University Students' Conceptions of Evidence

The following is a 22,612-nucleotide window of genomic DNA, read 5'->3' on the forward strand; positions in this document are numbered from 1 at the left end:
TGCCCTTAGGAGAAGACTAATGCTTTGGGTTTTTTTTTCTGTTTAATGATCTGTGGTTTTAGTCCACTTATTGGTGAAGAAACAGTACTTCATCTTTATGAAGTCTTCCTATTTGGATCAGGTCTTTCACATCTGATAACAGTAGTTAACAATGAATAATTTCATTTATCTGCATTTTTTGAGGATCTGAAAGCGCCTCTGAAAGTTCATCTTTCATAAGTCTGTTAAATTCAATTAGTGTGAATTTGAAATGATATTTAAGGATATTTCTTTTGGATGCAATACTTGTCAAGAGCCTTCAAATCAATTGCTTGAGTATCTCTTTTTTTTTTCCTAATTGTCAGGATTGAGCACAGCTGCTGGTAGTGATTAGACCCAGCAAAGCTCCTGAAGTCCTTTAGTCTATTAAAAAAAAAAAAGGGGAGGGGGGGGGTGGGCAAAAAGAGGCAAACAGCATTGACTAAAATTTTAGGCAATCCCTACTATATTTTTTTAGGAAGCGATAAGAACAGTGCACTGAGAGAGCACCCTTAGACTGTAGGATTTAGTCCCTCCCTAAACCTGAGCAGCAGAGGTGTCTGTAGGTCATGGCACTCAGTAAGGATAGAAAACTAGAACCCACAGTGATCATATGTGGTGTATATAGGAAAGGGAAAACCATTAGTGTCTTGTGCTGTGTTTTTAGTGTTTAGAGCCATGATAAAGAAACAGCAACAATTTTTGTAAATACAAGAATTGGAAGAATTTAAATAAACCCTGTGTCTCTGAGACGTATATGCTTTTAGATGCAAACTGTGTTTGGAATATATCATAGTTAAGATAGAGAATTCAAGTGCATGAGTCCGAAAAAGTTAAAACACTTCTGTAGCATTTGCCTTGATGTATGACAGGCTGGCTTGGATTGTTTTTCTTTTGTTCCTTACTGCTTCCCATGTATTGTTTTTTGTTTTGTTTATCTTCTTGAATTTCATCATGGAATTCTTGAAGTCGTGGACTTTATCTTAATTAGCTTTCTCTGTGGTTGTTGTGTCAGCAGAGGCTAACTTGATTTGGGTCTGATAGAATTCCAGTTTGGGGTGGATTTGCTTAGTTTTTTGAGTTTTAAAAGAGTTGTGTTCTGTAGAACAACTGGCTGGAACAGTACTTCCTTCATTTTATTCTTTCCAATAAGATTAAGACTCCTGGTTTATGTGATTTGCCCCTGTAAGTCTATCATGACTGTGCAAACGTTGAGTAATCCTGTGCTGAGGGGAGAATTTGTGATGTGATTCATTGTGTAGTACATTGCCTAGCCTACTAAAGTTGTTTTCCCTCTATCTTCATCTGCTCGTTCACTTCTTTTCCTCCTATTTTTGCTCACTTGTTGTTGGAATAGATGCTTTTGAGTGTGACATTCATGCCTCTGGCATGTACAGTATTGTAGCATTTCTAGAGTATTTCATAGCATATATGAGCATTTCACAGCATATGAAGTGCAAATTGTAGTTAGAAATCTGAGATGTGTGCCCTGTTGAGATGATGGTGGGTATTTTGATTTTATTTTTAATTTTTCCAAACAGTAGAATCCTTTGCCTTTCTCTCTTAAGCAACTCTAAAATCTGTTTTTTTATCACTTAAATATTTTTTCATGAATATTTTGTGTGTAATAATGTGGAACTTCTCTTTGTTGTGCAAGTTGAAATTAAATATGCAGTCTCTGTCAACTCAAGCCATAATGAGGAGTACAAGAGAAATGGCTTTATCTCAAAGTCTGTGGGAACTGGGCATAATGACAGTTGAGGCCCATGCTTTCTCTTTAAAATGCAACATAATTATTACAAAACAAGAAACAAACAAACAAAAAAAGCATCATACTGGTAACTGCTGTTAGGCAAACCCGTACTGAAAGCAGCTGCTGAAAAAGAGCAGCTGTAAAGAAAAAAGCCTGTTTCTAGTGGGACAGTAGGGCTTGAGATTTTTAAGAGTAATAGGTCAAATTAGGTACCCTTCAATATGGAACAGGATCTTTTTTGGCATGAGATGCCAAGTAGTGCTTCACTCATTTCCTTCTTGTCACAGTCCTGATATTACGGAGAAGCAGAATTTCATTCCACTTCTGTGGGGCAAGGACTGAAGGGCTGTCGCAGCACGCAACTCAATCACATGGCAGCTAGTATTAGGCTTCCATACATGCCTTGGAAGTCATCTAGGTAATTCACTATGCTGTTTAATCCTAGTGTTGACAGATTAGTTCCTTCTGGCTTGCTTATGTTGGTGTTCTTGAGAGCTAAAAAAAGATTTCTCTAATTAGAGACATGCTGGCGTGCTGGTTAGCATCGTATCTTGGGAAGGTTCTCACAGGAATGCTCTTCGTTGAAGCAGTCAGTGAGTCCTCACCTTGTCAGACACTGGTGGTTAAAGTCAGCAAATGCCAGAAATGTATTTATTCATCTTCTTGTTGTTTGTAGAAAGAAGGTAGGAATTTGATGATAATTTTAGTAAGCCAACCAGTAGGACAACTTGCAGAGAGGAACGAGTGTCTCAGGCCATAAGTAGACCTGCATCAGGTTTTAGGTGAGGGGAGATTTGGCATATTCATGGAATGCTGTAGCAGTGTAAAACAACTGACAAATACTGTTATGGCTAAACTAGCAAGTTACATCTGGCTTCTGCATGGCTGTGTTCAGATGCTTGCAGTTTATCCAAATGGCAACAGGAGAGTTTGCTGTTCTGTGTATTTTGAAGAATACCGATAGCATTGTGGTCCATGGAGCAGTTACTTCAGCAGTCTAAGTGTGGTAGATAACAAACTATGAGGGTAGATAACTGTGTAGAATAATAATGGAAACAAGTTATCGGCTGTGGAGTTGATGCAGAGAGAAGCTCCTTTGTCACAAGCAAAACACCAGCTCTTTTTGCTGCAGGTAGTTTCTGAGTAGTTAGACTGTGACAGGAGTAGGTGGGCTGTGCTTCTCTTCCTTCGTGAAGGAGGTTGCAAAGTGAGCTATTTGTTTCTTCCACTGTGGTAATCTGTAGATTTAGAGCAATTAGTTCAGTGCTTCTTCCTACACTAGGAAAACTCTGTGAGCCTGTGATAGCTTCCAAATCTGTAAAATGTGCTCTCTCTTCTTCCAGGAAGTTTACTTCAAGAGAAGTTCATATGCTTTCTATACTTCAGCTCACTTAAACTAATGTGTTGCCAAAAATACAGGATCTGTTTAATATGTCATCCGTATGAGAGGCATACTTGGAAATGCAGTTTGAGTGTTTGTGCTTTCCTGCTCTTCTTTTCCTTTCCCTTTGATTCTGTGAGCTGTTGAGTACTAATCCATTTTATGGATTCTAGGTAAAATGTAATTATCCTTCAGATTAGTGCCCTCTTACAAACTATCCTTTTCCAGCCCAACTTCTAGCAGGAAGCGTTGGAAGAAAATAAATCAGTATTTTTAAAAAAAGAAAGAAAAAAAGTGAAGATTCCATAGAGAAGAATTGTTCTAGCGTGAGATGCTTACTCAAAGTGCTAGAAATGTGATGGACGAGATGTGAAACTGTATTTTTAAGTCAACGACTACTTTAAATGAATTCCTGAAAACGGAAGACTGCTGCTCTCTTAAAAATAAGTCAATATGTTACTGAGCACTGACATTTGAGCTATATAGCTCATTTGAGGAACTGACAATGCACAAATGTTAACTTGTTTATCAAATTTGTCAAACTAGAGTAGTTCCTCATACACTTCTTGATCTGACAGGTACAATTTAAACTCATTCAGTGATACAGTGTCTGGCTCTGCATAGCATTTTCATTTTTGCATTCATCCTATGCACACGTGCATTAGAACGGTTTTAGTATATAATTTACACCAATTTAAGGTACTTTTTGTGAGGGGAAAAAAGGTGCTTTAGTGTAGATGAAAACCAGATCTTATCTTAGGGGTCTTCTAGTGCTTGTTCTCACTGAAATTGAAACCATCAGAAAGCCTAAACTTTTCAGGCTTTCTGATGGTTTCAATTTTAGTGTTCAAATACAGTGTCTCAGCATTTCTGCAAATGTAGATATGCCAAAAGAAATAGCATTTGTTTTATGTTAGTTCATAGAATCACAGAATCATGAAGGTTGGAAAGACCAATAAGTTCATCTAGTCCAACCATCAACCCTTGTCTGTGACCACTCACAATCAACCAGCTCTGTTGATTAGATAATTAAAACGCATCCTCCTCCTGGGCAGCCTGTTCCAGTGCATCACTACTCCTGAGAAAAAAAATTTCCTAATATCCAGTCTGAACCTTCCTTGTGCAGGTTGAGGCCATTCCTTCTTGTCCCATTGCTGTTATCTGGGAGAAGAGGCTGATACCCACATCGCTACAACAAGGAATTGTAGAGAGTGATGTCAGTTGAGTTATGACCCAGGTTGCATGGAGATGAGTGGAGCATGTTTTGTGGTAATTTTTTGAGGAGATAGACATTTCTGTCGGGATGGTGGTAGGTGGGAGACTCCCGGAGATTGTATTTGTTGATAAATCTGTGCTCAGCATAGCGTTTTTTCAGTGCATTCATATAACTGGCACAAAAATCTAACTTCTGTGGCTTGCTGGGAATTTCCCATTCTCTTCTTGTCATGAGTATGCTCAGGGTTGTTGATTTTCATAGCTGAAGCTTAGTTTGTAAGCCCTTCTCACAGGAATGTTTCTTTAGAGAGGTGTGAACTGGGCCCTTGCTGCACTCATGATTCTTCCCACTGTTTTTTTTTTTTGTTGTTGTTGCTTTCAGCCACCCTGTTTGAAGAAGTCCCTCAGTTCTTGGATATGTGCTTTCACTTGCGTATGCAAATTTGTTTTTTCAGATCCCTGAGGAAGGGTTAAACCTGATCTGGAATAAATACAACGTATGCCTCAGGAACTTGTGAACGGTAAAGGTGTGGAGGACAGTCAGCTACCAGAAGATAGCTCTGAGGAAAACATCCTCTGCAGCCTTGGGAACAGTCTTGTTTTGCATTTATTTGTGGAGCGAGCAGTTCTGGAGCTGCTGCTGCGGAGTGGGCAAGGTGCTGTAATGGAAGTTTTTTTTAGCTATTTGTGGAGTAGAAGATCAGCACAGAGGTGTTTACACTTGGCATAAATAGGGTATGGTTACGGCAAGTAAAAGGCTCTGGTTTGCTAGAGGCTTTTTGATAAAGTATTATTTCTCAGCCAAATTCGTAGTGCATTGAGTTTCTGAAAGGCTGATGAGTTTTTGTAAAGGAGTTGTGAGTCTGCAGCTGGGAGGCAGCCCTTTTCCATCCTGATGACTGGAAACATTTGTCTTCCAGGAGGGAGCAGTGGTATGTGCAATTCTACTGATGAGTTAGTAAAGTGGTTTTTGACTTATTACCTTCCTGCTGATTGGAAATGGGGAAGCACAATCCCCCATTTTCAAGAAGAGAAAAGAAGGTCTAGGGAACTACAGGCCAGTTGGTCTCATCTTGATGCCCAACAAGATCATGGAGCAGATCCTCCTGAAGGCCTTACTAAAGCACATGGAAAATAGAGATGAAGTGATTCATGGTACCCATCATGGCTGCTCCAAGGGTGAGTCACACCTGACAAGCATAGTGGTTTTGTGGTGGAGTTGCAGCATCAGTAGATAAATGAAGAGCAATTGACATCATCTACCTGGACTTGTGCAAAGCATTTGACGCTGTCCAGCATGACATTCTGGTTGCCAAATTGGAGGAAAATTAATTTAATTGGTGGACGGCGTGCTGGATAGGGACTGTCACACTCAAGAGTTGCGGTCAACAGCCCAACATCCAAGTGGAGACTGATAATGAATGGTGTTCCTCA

Revision with unchanged content. This study was designed to examine and understand what conceptions under­graduate students taking an introductory forensic science course had about scientific evidence. Because the nature of science, the nature of evidence, and the nature of forensic evidence are not well understood in the science education literature, this study sought to understand how these concepts interact and affect students' understanding of scientific evidence. All students enrolled in the course completed a biographical data sheet and a pre-instruction Likert Scale survey consisting of twenty questions relating to the nature of scientific evidence. An evaluation of these two documents resulted in a purposeful selection of four varied student participants, each of whom was interviewed three times throughout the semester. An examination of data acquired through the course of this study found few differences with regard to how criminal justice majors and chemistry majors responded to interview questions about forensic evidence. There were qualitative differ­ences, however, when the same participants answered interview questions relating to traditional scientific evidence.
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